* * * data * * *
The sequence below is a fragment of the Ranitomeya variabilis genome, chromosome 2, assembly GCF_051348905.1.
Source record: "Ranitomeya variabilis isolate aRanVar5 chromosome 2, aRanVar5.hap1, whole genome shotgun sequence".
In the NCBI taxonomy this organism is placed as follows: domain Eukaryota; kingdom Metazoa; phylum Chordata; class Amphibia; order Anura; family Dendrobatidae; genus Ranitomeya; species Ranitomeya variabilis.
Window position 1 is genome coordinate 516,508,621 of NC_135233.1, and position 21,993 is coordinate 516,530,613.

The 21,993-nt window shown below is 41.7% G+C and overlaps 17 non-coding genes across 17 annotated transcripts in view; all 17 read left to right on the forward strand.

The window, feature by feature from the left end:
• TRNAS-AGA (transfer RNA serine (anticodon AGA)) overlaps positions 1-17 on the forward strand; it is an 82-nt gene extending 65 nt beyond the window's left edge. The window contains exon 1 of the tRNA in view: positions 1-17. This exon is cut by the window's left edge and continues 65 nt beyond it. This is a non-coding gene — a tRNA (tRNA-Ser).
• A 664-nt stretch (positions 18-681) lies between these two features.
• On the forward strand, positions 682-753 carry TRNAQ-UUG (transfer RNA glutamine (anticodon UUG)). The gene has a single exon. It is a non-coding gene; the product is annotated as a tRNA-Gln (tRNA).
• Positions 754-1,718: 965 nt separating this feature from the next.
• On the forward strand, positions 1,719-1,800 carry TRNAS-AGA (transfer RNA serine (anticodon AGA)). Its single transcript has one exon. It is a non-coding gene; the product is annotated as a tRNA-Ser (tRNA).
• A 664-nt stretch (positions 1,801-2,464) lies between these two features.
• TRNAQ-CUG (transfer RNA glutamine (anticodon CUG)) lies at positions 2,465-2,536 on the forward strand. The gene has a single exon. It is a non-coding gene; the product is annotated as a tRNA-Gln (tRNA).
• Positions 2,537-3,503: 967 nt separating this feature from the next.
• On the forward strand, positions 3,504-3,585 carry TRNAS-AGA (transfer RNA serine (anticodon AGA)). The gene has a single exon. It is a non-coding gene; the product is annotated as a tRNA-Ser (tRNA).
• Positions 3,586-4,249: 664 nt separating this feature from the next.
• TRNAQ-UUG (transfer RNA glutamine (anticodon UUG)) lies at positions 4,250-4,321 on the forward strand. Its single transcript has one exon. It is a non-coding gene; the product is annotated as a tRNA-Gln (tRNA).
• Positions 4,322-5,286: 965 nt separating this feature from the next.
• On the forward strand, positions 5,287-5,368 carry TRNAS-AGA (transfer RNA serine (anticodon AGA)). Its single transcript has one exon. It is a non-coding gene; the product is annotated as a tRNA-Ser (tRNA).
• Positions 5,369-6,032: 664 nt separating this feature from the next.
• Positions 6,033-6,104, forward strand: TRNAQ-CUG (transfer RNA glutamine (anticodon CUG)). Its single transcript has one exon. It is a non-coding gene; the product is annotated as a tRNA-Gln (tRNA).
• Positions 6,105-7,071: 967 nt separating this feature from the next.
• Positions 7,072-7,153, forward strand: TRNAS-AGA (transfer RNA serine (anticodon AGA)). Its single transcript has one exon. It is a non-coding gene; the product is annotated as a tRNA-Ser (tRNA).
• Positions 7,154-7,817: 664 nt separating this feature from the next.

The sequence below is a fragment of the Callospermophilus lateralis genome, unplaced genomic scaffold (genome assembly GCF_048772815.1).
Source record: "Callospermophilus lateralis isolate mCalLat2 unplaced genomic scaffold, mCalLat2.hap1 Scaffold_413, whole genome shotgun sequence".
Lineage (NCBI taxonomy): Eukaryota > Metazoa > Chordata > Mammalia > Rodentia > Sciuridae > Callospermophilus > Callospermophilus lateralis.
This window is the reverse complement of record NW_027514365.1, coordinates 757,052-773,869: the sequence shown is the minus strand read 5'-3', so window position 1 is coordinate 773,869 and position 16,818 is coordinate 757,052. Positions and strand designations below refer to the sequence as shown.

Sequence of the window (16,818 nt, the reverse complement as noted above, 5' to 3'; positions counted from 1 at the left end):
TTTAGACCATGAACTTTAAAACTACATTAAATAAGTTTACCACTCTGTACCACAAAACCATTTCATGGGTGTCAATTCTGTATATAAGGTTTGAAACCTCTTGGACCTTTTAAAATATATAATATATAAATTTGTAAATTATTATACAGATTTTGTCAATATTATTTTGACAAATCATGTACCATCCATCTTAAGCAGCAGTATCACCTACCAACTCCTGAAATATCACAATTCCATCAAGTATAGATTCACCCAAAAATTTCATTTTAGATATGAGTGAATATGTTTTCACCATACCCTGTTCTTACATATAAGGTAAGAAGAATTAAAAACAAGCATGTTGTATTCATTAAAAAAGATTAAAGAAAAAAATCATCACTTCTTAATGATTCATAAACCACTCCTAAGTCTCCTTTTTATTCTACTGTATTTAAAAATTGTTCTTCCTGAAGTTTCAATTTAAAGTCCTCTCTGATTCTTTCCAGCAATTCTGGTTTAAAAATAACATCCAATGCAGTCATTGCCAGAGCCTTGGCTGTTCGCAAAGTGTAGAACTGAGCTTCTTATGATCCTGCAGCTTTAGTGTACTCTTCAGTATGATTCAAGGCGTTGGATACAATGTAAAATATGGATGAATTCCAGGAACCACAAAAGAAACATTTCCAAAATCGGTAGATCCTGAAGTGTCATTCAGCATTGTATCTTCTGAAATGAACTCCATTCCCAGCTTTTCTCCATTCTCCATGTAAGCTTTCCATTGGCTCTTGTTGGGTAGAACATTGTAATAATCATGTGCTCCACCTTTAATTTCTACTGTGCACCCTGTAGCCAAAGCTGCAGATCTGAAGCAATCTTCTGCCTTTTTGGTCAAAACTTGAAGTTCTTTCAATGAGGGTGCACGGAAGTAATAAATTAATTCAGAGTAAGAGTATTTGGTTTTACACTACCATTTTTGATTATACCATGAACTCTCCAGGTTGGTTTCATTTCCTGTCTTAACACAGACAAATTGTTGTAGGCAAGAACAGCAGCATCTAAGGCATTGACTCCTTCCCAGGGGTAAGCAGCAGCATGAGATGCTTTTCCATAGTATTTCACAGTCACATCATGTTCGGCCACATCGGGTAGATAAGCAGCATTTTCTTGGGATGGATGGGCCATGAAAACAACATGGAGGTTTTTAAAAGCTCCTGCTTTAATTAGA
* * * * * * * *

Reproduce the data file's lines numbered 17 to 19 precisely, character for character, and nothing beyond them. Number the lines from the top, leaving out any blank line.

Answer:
• TRNAQ-UUG (transfer RNA glutamine (anticodon UUG)) lies at positions 4,250-4,321 on the forward strand. Its single transcript has one exon. It is a non-coding gene; the product is annotated as a tRNA-Gln (tRNA).
• Positions 4,322-5,286: 965 nt separating this feature from the next.
• On the forward strand, positions 5,287-5,368 carry TRNAS-AGA (transfer RNA serine (anticodon AGA)). Its single transcript has one exon. It is a non-coding gene; the product is annotated as a tRNA-Ser (tRNA).